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American Museum of Natural History Opens Doors to Nature's Fury

The American Museum of Natural History (AMNH) opened its doors to its new exhibit Nature's Fury, dedicated to the science of natural disasters.

President of AMNH Ellen Futter said the new exhibit sheds light on historic and recent natural disasters, and the science it takes to predict and lessen the risk of future catastrophes.

"While these events often instill fear, understanding the science behind them helps us better predict, prepare for, and cope with them," said Futter. "This exhibition is part of the Museum's longstanding effort to explore the interactions between humans and the natural world. And as our climate warms and our environment changes, understanding the impact of these phenomena is more important than ever."

Senior Vice President Michael Novacek said the exhibit illustrates how dynamic the planet is.

"Natural disasters are part of the human experience," said Novacek. "They're phenomena that are tremendous in terms of our daily lives."

Curator of Nature's Fury Edmond Mathez said science is bringing us an understanding of how natural disasters work and how we can lower the risk that are the result.

"Science is allowing us to be more probabilistic about these natural disasters," said Mathez.  "In the last several years we have seen extreme weather events, we will be able to better prepare for the ones in the future."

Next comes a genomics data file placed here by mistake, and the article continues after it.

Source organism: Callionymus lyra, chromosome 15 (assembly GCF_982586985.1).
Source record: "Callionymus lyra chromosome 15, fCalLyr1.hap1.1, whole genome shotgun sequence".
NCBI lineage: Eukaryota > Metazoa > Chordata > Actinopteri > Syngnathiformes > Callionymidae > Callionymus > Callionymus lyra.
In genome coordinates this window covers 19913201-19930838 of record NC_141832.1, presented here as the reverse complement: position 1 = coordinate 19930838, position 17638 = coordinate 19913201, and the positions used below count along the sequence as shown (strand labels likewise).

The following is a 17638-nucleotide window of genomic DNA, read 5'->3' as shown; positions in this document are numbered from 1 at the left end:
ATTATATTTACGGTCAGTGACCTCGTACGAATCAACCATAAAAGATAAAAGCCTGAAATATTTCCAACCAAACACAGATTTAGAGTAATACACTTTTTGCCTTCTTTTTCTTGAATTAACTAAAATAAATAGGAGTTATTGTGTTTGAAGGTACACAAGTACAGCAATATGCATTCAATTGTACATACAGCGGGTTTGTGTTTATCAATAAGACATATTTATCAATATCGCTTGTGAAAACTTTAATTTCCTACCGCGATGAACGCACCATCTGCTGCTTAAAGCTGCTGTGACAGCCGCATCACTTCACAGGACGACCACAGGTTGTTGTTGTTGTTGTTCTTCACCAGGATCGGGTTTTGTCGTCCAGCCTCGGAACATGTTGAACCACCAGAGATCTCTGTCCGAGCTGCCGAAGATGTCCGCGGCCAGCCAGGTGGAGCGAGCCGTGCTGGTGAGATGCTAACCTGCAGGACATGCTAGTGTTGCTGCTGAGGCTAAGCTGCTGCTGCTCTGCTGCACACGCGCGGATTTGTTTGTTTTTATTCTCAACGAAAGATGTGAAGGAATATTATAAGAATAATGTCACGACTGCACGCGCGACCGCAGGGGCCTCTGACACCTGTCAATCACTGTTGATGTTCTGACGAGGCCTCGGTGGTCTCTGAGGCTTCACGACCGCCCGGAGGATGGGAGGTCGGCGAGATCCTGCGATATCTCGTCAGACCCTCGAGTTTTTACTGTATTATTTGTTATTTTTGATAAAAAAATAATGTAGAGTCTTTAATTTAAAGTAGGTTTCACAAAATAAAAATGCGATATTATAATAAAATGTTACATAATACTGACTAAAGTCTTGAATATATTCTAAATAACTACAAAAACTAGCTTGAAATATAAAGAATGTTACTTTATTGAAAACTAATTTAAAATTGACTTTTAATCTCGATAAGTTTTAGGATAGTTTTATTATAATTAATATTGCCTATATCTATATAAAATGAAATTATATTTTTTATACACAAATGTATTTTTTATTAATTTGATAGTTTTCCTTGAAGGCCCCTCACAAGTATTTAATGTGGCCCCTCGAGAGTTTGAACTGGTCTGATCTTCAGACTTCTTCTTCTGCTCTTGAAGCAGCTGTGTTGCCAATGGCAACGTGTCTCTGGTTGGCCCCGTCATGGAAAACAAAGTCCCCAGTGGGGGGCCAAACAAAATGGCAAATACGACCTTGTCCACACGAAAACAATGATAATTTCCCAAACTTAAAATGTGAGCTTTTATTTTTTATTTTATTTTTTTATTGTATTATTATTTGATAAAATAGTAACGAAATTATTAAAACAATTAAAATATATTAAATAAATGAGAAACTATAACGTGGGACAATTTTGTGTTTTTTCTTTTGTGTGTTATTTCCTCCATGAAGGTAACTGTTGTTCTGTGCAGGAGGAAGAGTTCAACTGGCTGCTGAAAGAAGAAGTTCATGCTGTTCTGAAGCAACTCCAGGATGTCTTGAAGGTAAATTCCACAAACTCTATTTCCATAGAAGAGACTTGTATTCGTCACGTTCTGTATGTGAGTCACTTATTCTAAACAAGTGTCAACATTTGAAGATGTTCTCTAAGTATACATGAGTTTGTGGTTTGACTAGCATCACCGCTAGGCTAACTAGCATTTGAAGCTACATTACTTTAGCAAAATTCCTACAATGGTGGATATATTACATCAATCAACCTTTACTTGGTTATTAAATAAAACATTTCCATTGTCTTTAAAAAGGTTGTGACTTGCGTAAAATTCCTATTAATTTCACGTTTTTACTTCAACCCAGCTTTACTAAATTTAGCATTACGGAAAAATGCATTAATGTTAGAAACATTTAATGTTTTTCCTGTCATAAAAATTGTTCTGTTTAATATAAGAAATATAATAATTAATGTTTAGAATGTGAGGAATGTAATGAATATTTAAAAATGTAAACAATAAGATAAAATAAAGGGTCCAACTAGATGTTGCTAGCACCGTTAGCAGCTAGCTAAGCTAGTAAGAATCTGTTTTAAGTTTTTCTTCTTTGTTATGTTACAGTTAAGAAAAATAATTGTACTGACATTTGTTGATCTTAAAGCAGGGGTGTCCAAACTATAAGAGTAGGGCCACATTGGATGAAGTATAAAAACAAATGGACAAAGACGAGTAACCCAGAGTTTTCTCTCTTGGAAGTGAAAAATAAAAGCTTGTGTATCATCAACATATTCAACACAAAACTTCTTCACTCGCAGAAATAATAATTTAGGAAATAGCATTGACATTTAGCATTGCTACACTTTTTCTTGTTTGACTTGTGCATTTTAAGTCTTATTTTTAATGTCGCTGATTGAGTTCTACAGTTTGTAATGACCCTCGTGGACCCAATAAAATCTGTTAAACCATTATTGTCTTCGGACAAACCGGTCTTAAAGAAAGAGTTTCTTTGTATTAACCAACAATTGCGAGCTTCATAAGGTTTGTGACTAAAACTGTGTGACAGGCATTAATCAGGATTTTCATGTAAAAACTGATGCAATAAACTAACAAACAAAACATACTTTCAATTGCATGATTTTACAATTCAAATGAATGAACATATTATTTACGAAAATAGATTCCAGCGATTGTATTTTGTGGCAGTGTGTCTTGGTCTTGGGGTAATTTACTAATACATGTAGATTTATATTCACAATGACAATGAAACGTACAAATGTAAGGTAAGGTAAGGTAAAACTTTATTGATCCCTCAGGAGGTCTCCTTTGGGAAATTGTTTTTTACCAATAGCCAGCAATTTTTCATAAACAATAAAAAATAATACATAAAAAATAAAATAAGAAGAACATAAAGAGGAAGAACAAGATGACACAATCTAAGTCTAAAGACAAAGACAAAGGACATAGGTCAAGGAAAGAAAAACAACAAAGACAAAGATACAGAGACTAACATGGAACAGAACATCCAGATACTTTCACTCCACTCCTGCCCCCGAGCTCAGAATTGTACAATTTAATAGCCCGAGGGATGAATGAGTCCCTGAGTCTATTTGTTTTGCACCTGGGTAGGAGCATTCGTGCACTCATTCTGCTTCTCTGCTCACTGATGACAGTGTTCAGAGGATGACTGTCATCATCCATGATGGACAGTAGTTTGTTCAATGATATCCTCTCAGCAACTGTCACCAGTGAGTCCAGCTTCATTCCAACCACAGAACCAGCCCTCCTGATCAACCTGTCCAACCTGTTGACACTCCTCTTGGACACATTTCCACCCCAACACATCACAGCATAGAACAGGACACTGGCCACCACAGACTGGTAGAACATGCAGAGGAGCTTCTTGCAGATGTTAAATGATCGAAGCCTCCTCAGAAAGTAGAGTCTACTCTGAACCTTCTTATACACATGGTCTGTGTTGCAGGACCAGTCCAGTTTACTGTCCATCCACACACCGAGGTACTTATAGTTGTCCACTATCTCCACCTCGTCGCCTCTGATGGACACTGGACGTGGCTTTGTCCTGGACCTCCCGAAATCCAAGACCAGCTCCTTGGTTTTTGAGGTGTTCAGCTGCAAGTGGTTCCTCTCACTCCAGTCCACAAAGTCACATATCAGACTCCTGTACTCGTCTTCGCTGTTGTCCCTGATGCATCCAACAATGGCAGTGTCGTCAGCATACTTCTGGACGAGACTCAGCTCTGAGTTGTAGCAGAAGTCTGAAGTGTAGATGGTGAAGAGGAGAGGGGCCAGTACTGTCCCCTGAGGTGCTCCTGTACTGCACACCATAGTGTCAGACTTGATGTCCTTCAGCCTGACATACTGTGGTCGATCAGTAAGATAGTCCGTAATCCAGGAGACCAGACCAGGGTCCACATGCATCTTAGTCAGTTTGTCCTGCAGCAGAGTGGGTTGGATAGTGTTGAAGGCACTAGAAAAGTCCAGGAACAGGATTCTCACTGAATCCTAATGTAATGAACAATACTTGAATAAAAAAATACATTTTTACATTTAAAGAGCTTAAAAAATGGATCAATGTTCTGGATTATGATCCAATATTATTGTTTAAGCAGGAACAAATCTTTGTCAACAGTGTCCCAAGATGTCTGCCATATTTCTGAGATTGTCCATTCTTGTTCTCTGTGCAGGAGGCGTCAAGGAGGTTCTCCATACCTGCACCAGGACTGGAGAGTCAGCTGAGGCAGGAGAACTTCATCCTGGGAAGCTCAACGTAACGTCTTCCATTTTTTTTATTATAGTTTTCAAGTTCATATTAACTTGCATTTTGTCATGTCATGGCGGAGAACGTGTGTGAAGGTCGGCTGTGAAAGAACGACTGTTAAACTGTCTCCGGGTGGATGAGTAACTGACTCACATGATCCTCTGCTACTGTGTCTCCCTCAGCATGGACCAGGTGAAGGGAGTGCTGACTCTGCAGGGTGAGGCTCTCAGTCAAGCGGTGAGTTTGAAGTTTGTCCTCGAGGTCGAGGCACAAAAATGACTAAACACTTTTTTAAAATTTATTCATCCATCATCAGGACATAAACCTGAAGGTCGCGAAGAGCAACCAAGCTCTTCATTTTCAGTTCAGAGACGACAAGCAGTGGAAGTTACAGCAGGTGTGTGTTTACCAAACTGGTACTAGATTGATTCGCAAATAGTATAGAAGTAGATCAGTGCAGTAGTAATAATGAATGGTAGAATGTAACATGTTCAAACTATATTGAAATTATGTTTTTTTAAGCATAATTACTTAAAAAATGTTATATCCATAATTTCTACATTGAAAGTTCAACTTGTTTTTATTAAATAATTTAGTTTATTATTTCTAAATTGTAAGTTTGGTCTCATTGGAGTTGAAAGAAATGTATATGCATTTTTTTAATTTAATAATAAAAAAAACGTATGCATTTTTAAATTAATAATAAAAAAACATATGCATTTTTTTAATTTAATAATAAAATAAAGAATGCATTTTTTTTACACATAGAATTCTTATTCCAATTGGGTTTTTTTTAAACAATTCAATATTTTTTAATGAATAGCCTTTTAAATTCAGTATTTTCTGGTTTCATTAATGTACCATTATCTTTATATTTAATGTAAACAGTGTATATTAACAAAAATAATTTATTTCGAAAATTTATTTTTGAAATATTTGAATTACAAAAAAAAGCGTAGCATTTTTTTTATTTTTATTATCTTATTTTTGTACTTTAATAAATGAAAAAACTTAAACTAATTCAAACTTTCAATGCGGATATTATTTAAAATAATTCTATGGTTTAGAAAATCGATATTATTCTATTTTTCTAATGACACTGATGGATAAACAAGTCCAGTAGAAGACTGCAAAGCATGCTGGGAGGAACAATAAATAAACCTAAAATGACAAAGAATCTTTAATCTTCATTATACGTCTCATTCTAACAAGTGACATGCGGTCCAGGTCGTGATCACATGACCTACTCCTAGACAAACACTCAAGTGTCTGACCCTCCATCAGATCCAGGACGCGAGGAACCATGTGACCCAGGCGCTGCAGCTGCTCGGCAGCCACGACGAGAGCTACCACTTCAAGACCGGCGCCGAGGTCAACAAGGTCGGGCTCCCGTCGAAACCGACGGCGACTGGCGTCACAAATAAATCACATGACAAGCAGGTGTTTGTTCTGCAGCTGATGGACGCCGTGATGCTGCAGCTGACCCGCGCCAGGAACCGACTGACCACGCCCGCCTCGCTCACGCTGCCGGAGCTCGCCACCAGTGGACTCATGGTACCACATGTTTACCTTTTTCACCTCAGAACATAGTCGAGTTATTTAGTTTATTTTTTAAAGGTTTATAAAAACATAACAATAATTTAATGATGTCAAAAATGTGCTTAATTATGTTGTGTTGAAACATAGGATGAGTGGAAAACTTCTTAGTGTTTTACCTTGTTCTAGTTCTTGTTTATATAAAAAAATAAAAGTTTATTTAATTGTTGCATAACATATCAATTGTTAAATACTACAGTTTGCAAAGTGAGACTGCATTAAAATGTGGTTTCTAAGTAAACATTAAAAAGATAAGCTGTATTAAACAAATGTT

Other speakers included assistant curator for the division of anthropology Jennifer Newell, and James Webster curator for the department of earth and planetary sciences. Each speaker noted the importance of studying and researching disasters and highlighted that their research will allow mitigation that will help save more people when nature strikes again.

The museum features hands on exhibits including a seismometer that measures magnitude as you make a stomp with your feet; an interactive table that shows the timeline of Hurricane Sandy, and the effects it had on the island; and a stimulator that allows the visitor to see the inside and approach of a tornado. It also features historic tornados, hurricanes, earthquakes and volcanoes showing the progression in technology and predictability between the events.

The exhibit is open to the public starting November 15th until August 9th. 

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